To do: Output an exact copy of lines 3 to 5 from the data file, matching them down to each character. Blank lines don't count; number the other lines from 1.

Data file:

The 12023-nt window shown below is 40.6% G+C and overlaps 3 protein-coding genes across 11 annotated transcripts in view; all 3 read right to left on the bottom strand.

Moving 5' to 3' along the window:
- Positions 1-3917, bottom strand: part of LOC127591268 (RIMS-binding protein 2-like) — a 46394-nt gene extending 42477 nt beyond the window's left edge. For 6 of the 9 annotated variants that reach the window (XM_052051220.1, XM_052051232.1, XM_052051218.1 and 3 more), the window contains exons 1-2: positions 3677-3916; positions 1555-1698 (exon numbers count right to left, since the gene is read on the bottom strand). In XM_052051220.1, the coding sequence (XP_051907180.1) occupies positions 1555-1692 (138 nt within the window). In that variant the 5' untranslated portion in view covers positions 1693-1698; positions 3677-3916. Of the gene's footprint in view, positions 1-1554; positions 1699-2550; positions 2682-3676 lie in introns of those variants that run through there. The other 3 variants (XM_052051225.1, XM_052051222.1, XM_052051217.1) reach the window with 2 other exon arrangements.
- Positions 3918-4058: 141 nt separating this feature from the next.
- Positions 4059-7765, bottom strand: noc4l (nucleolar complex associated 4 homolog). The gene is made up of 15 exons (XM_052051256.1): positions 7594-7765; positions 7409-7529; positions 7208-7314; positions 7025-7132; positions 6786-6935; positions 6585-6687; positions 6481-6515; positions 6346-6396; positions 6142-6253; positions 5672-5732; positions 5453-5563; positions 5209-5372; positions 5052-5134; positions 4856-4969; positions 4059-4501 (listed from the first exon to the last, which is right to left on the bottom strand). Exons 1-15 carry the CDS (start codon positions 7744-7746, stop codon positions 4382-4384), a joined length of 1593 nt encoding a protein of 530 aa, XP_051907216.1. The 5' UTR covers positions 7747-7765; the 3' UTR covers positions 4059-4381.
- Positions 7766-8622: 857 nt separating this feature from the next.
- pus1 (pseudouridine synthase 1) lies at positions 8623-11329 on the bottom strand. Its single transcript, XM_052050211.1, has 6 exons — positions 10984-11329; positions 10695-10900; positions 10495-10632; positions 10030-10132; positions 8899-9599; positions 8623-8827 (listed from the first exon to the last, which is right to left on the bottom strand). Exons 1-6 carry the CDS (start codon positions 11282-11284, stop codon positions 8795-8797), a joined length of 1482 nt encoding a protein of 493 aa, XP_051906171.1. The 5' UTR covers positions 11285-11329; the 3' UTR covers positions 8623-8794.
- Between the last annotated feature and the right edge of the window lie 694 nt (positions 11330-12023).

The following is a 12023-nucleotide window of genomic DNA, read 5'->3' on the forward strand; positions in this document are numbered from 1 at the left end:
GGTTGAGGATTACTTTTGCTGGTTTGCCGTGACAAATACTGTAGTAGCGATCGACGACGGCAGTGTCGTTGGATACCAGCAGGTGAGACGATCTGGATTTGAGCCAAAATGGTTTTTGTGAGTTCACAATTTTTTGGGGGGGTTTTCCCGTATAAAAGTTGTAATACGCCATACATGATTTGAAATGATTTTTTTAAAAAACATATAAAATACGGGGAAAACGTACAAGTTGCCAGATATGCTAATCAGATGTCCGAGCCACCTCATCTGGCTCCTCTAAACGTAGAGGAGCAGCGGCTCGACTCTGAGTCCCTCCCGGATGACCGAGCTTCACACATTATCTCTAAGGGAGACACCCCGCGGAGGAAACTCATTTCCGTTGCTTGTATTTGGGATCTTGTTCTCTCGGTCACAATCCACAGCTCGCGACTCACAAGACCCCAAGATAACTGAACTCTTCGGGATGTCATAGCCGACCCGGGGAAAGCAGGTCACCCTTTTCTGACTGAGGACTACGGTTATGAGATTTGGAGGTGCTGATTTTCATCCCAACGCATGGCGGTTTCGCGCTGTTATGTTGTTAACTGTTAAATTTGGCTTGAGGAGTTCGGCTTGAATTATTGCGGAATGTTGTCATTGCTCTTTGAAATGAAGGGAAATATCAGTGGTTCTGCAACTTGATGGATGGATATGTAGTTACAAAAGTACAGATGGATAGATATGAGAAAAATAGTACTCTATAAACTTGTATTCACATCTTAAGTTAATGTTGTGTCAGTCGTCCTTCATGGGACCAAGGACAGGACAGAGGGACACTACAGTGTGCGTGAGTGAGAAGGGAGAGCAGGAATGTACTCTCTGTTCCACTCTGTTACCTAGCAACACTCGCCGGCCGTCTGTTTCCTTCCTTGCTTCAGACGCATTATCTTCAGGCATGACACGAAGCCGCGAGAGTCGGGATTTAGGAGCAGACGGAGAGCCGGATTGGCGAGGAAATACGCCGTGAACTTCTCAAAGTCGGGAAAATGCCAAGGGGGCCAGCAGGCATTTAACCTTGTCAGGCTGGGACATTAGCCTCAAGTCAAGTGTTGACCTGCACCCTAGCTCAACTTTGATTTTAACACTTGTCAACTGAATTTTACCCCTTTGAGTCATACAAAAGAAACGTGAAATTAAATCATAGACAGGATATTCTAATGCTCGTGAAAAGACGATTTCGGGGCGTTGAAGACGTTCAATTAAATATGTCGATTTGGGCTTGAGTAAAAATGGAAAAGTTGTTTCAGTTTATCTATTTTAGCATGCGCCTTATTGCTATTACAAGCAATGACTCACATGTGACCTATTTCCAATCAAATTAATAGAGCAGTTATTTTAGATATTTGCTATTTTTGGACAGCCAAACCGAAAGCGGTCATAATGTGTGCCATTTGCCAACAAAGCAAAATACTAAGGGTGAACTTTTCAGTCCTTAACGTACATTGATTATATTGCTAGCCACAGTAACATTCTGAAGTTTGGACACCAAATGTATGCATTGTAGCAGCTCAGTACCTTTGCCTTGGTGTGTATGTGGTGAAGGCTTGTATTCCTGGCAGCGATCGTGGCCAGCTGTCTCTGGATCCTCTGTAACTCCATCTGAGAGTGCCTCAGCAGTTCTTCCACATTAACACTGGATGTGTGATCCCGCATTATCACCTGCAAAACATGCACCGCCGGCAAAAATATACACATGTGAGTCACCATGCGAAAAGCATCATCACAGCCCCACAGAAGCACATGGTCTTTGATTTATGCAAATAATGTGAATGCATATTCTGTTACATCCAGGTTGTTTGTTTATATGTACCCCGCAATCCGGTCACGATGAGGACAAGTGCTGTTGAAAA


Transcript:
- Positions 1-3917, bottom strand: part of LOC127591268 (RIMS-binding protein 2-like) — a 46394-nt gene extending 42477 nt beyond the window's left edge. For 6 of the 9 annotated variants that reach the window (XM_052051220.1, XM_052051232.1, XM_052051218.1 and 3 more), the window contains exons 1-2: positions 3677-3916; positions 1555-1698 (exon numbers count right to left, since the gene is read on the bottom strand). In XM_052051220.1, the coding sequence (XP_051907180.1) occupies positions 1555-1692 (138 nt within the window). In that variant the 5' untranslated portion in view covers positions 1693-1698; positions 3677-3916. Of the gene's footprint in view, positions 1-1554; positions 1699-2550; positions 2682-3676 lie in introns of those variants that run through there. The other 3 variants (XM_052051225.1, XM_052051222.1, XM_052051217.1) reach the window with 2 other exon arrangements.
- Positions 3918-4058: 141 nt separating this feature from the next.
- Positions 4059-7765, bottom strand: noc4l (nucleolar complex associated 4 homolog). The gene is made up of 15 exons (XM_052051256.1): positions 7594-7765; positions 7409-7529; positions 7208-7314; positions 7025-7132; positions 6786-6935; positions 6585-6687; positions 6481-6515; positions 6346-6396; positions 6142-6253; positions 5672-5732; positions 5453-5563; positions 5209-5372; positions 5052-5134; positions 4856-4969; positions 4059-4501 (listed from the first exon to the last, which is right to left on the bottom strand). Exons 1-15 carry the CDS (start codon positions 7744-7746, stop codon positions 4382-4384), a joined length of 1593 nt encoding a protein of 530 aa, XP_051907216.1. The 5' UTR covers positions 7747-7765; the 3' UTR covers positions 4059-4381.